Can You Drill Into Quartz Countertops?

Can You Drill Into Quartz Countertops

Whether you’re adding an island to your outdoor kitchen or revamping the countertops inside, quartz is an excellent choice. It’s incredibly versatile and durable and offers any space a unique, classy touch. 

When it comes to drilling holes in the stone surface (or cutting holes for a sink), you might question the doability of the task. Obviously, it can be done since many kitchens feature quartz counters with varying fixtures (sinks, faucets, etc.). However, drilling holes in quartz isn’t as simple as drilling into a chunk of laminate or wood countertop. 

We’re here to walk you through what you need to know, so continue reading to learn more!

What Is Quartz?

Quartz countertops are often clumped together with other stone materials, like granite, soapstone, and marble. However, these natural stones are sourced from quarries and available in slabs. Quartz, on the other hand, is an engineered stone. 

The quartz countertops you buy from the store aren’t typically cut from quarries like granite, marble, or soapstone. Instead, the man-made material consists of quartz dust or chips bound together with resin. Good quality countertops have between 90 and 95 percent of quartz particles, either in the form of dust or chips. 

The manufacturer binds the quartz dust/chips with resin binders under extreme heat to create the final product. The result? A nonporous, durable, scratch-resistant surface that is nearly indestructible. 

How Hard Is It To Drill A Hole In Quartz?

Working with quartz countertops isn’t easy and is by no means a walk in the park. One wrong move can compromise the counter’s integrity, such as an improper cut or using an inappropriate bit to drill a hole. These actions can cause a crack in the quartz and may even chip or damage the surface due to the heat generated by the drill/saw. 

While you can drill a hole in a quartz countertop by yourself, we recommend outsourcing the project if you’re unfamiliar with these projects. An avid DIYer can probably handle the task without a hitch, but if you’re new to power tools, DIYs, and working with stone, you might want to pass the project to a professional. 

Quartz slabs are usually fairly costly, so wrecking the slab could be an expensive mistake. If you decide to proceed with the project, ensure you do your research and work with the best tools. You can always outsource the project if you’re not comfortable doing so yourself. 

How Do You Drill A Hole In A Quartz Countertop?

Once you commit to completing your quartz project yourself, you’ll need to gather a few tools for the process. You might damage the stone surface if you don’t have the right tools for the job. So, here’s what you’ll need:

  • Diamond-tipped drill bit
  • Power drill
  • Water
  • Bucket
  • Template
  • Modeling clay

Gather Your Tools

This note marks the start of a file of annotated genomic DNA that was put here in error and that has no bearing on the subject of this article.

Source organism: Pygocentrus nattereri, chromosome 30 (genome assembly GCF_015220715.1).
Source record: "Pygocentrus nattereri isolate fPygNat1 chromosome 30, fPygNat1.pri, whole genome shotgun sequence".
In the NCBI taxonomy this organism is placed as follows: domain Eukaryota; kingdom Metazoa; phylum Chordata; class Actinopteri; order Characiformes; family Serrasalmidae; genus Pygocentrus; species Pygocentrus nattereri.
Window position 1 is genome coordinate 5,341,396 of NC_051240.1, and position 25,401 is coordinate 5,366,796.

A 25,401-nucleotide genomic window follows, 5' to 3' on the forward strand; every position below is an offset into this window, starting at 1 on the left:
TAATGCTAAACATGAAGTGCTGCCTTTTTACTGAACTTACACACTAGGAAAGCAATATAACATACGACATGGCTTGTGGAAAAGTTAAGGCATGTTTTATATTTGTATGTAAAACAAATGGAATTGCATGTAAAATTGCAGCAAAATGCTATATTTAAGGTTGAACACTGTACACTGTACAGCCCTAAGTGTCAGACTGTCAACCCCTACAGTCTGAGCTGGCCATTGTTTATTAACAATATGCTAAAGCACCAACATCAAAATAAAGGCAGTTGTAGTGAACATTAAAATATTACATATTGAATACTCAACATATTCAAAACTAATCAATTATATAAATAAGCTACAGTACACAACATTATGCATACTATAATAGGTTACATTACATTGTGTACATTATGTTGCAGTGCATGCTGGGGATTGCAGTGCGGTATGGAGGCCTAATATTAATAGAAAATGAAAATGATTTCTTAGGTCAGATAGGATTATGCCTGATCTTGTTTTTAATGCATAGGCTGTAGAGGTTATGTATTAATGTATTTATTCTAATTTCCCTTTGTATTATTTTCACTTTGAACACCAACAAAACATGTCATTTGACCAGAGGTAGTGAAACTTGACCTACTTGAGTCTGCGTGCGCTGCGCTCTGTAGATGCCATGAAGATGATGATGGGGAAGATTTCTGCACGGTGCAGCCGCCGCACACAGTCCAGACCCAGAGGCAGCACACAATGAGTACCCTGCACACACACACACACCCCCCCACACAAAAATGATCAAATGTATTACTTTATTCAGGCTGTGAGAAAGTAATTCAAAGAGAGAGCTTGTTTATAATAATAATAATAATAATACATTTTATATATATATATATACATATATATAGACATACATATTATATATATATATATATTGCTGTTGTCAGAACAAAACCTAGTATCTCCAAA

Before you start drilling the hole in your quartz countertop, gather your tools. Avoid using standard metal drill bits, as these dull rapidly on quartz. On top of that, the friction during drilling with a metal bit generates considerable heat. 

While a diamond bit will still generate heat, it’s less likely to chip or damage the surface of the countertop. If you decide to use a different drill bit, make sure it can handle cutting glass. 

Prep Your Work Area

After you gather your tools, prepare your workspace. Position the bucket underneath the area where you’re drilling the hole. For added water protection, lay a towel underneath the bucket. This is a good idea if you’re drilling a hole in a pre-installed countertop. 

The bucket will catch the water you use to regulate the temperature as you drill and keep the bit lubricated. It keeps the bit cool and rinses away debris, which helps prevent chips and damage. Put the water in a clean condiment squeeze bottle to make applying water to the work site easier. 

Next, position your drilling template on the counter wherever you’ll be drilling. 

Start Drilling

With everything in place, it’s time to start drilling. Hold the template in place, then position the drill bit above to the proper spot. Slowly begin drilling the hole. Don’t go too fast, as mistakes are more likely to happen. 

Instead, take your time, keeping the drill speed slow. Don’t use pressure to force the drill into the quartz – let it work through at its own pace. 

As you work, apply water to the site. Don’t flood the area; just add enough to keep the bit lubricated. Every few minutes, lift up the bit and allow the water into the drilling area. 

Once you drill about ¼-inch into the countertop, stop and remove the template. Dry the area with a towel, then create a dam around the hole using modeling clay. Fill the area about half full with water, as this will help lubricate the site while you work. The built-up edge will hold in enough water to allow you to work without constantly applying water.

Reposition the bit, then continue drilling. Work slowly and steadily, pumping the drill and adding water as necessary. As you close in on the end of the hole, reduce the speed of the drill. Avoid going too quickly, as this could chip or crack the quartz. 

Clean Up 

Once you finish drilling, your last step is cleanup. If you have additional holes to drill, go ahead and finish the job. Then, clean up your workspace. Empty the bucket from underneath the counter, then use the towel to wipe up the overspray. 

Remove the dam of modeling clay, then wipe the countertop with a soft cloth to clean up excess water. If there are rough spots in the hole you drilled, use fine-grit sandpaper to clean them up.